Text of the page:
From A.D. 1250 in Middle English as abbeye (“convent headed by an abbot”) (compare archaic English abbaye), itself borrowed from Old French abaïe, abbaïe, abeïe, abbeïe (Modern French abbaye) from Late Latin or Ecclesiastical Latin abbātia, from Classical Latin abbās (“abbot”). See abbot.
- (Received Pronunciation) IPA(key): /ˈæb.i/
- (General American) IPA(key): /ˈæb.i/
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- Rhymes: -æbi
abbey (plural abbeys)
- The office or dominion of an abbot or abbess. [First attested around 1150 to 1350.]
- A monastery or society of people, secluded from the world and devoted to religion and celibacy, which is headed by an abbot or abbess; also, the monastic building or buildings. [First attested around 1150 to 1350.]
- From 1199 to 1203 William Punchard was the abbot of the abbey of Rievaulx, which was part of the Cistercian order of monks.
- The church of a monastery. [First attested around 1150 to 1350.]
- (Britain) A residence that was previously an abbatial building.[Mid 16th century.]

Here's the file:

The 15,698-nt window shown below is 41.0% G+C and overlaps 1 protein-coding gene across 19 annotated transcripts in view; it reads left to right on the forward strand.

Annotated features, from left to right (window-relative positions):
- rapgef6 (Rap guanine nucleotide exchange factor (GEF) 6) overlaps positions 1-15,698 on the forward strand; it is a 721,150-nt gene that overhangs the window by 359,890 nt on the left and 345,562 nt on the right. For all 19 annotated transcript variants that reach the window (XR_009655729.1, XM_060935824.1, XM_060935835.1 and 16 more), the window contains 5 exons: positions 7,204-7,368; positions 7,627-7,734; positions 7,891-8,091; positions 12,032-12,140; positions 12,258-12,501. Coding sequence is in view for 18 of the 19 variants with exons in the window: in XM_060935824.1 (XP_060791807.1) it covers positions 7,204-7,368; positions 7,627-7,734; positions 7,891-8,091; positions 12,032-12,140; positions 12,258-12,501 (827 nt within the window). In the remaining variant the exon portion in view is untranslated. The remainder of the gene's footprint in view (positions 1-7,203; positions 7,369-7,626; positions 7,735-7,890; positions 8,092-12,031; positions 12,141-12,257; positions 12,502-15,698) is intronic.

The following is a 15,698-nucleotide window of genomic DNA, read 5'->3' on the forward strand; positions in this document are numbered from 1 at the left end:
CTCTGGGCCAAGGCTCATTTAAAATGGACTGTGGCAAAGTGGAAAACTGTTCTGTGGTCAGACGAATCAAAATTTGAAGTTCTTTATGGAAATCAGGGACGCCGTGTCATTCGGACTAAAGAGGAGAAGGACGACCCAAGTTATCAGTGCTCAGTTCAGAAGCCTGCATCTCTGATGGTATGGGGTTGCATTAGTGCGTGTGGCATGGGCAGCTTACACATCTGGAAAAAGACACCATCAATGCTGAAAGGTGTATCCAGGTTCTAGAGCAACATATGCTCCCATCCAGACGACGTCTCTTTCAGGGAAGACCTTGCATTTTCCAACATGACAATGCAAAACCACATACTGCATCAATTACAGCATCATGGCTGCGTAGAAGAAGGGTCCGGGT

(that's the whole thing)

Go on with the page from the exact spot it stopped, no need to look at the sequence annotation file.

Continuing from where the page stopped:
- The translations below need to be checked and inserted above into the appropriate translation tables, removing any numbers. Numbers do not necessarily match those in definitions. See instructions at Wiktionary:Entry layout#Translations.
- “abbey” in Lesley Brown, editor-in-chief; William R. Trumble and Angus Stevenson, editors, The Shorter Oxford English Dictionary on Historical Principles, 5th edition, Oxford; New York, N.Y.: Oxford University Press, 2002, ISBN 978-0-19-860457-0, page 3.
- ^ Laurence Urdang (editor), The Random House College Dictionary (Random House, 1984 , ISBN 0-394-43600-8), page 1